After strong gains over the previous two days based on a widespread cold spell, prices began retreating at nearly all points Friday as forecasts indicated a return to more seasonal temperatures in most areas. The normal weekend drop of industrial load was another bearish influence, while the prior-day uptick of 2 cents by December futures had no appreciable impact on the physical market.
A 15-cent gain by the Florida citygate that flew in the face of cool market-area temperatures and a Thursday warning by Florida Gas Transmission of a potential Underage Alert Day, along with flat quotes at Transco Zone 5, Niagara and Texas Eastern-West Louisiana, were left out of declines ranging from a couple of pennies to about a quarter in the rest of the market. The Midcontinent and Rockies, which had seen most of the largest gains Thursday, led the way downhill Friday with most of the largest losses.
December futures will have positive guidance for Monday's cash market after rising another 8.1 cents Friday (see related story), but it's unlikely to be strong enough to offset bearish weather influences.
Tomas had rejuvenated into a hurricane Friday and was venting its wrath on Haiti, but remained a nonevent for Gulf of Mexico production.
Despite an upper-atmosphere trough keeping the Eastern Seaboard pretty chilly into the weekend, the overall temperature trend in the rest of the nation was mostly upward. The result was seasonal and generally pleasant cool outlooks. However, freezing lows remained in some parts of the Canadian forecast.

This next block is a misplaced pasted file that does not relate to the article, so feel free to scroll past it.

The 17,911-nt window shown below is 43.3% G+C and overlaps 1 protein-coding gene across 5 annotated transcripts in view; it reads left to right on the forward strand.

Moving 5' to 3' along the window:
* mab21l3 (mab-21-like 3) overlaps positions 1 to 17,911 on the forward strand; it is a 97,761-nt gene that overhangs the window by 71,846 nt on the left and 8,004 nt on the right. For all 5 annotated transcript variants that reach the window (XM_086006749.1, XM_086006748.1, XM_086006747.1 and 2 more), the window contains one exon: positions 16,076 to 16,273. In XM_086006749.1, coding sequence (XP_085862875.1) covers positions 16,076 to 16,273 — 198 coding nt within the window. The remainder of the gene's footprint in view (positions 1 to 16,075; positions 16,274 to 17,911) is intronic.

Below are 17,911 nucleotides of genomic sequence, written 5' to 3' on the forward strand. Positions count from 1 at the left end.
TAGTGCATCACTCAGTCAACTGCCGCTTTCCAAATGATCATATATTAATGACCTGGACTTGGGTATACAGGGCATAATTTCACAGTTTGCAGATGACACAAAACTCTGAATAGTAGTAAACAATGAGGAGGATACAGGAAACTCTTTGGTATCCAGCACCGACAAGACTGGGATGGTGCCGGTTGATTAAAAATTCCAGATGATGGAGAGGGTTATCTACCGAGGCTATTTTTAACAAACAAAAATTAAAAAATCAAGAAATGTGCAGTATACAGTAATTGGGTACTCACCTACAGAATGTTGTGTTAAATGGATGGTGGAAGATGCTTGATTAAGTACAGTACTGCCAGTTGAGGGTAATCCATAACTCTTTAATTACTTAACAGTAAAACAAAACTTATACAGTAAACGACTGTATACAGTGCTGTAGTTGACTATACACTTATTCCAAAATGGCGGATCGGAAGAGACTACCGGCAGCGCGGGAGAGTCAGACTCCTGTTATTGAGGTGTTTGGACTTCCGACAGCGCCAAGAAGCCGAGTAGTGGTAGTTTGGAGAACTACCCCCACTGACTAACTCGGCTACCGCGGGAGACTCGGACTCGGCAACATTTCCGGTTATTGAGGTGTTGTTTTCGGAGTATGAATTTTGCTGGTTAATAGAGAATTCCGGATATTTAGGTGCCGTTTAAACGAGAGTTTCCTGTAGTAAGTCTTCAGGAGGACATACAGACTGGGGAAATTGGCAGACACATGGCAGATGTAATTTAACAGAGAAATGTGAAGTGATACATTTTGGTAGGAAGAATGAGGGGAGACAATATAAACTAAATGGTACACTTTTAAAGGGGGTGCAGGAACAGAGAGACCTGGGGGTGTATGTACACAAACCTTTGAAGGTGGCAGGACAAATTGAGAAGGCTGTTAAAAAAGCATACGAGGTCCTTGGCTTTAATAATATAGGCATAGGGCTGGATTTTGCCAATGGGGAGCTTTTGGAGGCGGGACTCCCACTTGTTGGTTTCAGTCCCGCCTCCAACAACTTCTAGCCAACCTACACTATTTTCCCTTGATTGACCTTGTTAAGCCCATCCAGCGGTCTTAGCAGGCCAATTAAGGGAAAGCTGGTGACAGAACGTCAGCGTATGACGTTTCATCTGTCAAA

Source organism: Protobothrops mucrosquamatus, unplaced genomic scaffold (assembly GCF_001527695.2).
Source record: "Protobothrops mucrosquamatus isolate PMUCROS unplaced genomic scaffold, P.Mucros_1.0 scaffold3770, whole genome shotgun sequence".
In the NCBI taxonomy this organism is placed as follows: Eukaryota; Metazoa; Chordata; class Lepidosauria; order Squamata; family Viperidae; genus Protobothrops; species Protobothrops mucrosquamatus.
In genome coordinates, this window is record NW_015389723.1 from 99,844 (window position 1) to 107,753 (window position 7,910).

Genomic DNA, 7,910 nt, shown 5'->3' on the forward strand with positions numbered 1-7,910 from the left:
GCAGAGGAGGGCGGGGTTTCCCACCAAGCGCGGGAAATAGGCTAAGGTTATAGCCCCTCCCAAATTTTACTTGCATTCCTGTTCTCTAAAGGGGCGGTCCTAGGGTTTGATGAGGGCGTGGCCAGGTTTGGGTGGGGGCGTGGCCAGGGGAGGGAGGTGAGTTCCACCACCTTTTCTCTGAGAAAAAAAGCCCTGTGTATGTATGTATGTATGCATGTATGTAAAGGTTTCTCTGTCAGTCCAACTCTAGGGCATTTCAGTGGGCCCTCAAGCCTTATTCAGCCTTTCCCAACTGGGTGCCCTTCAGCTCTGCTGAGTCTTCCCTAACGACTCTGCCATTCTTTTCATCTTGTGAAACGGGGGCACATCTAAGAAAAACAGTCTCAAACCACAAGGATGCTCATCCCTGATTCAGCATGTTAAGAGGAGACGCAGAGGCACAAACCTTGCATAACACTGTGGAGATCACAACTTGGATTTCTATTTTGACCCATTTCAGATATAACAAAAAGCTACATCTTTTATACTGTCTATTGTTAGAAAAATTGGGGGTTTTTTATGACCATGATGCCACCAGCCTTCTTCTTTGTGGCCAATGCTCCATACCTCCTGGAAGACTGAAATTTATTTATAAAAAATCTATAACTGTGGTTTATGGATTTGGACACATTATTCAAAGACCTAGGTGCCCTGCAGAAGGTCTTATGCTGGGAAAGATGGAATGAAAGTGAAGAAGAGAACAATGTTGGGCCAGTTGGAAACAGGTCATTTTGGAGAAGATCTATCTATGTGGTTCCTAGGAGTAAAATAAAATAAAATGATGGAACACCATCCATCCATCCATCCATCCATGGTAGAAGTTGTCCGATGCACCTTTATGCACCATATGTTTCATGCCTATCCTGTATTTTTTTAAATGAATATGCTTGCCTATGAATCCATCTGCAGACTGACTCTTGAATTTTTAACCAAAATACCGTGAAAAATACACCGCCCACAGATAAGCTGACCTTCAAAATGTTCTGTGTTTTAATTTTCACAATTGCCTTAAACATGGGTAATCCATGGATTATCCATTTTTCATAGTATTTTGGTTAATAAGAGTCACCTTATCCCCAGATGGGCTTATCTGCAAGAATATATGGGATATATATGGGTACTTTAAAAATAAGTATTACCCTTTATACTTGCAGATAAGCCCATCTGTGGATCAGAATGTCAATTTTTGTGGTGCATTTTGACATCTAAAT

Although the PG&E citygate fell about a dime after PG&E issued a high-inventory OFO for Saturday (see Transportation Notes), IntercontinentalExchange (ICE) saw citygate activity skyrocket from 836,800 MMBtu Thursday to 1,026,600 MMBtu. However, Malin, also down about a dime, had ICE volumes drop from 378,500 MMBtu to 302,200 MMBtu over the same two days.
In the Midcontinent, NGPL-TexOk fell only about a nickel, but its ICE transactions plunged from 688,300 MMBtu to 507,800 MMBtu.
A Houston marketer said cash numbers were tending to rise a bit Friday morning in tandem with mild Nymex firmness, but he still expected an overall lower cash market Monday.
A Midwest marketer also expects prices to be mostly a little weaker in the coming week but said if Friday's moderate futures strength keeps up to any extent, it should keep the physical market from crashing. Meanwhile, there's no major cold in the area forecast for the next 10 days, he said, "and the [Nov. 6-7] weekend should be extra-mild for us. Business has gotten "kind of slow" for his company currently with weather-based load having faded for the most part.
The Rockies has felt very little of winter's sting so far, especially with Denver supposed to reach the mid 70s during the weekend, said a regional producer. Lots of artificial snow-making equipment has allowed the Loveland ski resort in Colorado to open for the season already, he said, but unless a major snowstorm arrives in the next couple of weeks, some other facilities may not be ready to open by Thanksgiving as they like to do.
The producer said it was unfortunate to see delays announced for both Bison and Ruby pipelines (see Daily GPI, Nov. 5). Ruby is the much bigger line, he said, but Bison is still due to come online much sooner (next month) and its 400 MMcf/d of capacity is a good chunk of gas; more importantly, it will be taking Rockies gas eastward.
He said he can easily see Ruby becoming like Rockies Express was in terms on repeated delays in starting service. They don't even have right-of-way secured for one segment of Ruby, he said somewhat angrily, "and you'd think that would have been taken care of" first thing in the development process.
After increasing by two a week earlier, the Baker Hughes Rotary Rig Count found a decline of 12 rigs searching for gas in the U.S. during the week ending Nov. 5 (see related story).
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